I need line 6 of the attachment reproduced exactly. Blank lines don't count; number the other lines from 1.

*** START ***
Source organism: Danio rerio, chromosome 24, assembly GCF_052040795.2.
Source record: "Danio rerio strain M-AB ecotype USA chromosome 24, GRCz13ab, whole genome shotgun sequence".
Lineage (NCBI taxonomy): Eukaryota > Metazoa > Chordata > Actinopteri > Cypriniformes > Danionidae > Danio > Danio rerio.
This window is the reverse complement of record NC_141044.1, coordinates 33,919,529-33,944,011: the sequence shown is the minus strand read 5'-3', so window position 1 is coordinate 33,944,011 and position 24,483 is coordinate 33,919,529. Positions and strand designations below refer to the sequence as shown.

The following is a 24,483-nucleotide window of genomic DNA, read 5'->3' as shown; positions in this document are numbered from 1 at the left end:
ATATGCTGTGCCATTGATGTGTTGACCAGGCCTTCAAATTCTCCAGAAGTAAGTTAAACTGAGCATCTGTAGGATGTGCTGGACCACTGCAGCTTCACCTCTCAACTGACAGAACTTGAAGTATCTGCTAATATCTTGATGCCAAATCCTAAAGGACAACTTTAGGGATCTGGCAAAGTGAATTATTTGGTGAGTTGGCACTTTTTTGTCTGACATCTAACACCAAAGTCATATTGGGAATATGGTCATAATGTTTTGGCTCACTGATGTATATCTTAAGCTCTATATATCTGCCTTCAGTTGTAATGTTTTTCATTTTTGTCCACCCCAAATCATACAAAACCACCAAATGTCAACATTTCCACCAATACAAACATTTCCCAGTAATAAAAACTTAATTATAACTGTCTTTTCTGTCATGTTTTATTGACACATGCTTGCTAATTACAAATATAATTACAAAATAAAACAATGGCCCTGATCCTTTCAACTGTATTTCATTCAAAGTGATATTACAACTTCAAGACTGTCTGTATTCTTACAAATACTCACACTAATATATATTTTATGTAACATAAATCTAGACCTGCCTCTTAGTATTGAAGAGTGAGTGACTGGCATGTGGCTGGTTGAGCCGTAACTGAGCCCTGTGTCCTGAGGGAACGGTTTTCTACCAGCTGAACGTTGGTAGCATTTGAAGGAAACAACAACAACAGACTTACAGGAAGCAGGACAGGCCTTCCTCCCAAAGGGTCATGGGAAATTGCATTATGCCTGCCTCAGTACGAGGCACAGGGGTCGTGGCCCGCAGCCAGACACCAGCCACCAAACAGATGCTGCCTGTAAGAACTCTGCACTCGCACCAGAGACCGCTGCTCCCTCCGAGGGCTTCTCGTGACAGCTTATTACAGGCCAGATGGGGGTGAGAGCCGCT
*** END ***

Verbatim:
ATATGCTGTGCCATTGATGTGTTGACCAGGCCTTCAAATTCTCCAGAAGTAAGTTAAACTGAGCATCTGTAGGATGTGCTGGACCACTGCAGCTTCACCTCTCAACTGACAGAACTTGAAGTATCTGCTAATATCTTGATGCCAAATCCTAAAGGACAACTTTAGGGATCTGGCAAAGTGAATTATTTGGTGAGTTGGCACTTTTTTGTCTGACATCTAACACCAAAGTCATATTGGGAATATGGTCATAATGTTTTGGCTCACTGATGTATATCTTAAGCTCTATATATCTGCCTTCAGTTGTAATGTTTTTCATTTTTGTCCACCCCAAATCATACAAAACCACCAAATGTCAACATTTCCACCAATACAAACATTTCCCAGTAATAAAAACTTAATTATAACTGTCTTTTCTGTCATGTTTTATTGACACATGCTTGCTAATTACAAATATAATTACAAAATAAAACAATGGCCCTGATCCTTTCAACTGTATTTCATTCAAAGTGATATTACAACTTCAAGACTGTCTGTATTCTTACAAATACTCACACTAATATATATTTTATGTAACATAAATCTAGACCTGCCTCTTAGTATTGAAGAGTGAGTGACTGGCATGTGGCTGGTTGAGCCGTAACTGAGCCCTGTGTCCTGAGGGAACGGTTTTCTACCAGCTGAACGTTGGTAGCATTTGAAGGAAACAACAACAACAGACTTACAGGAAGCAGGACAGGCCTTCCTCCCAAAGGGTCATGGGAAATTGCATTATGCCTGCCTCAGTACGAGGCACAGGGGTCGTGGCCCGCAGCCAGACACCAGCCACCAAACAGATGCTGCCTGTAAGAACTCTGCACTCGCACCAGAGACCGCTGCTCCCTCCGAGGGCTTCTCGTGACAGCTTATTACAGGCCAGATGGGGGTGAGAGCCGCT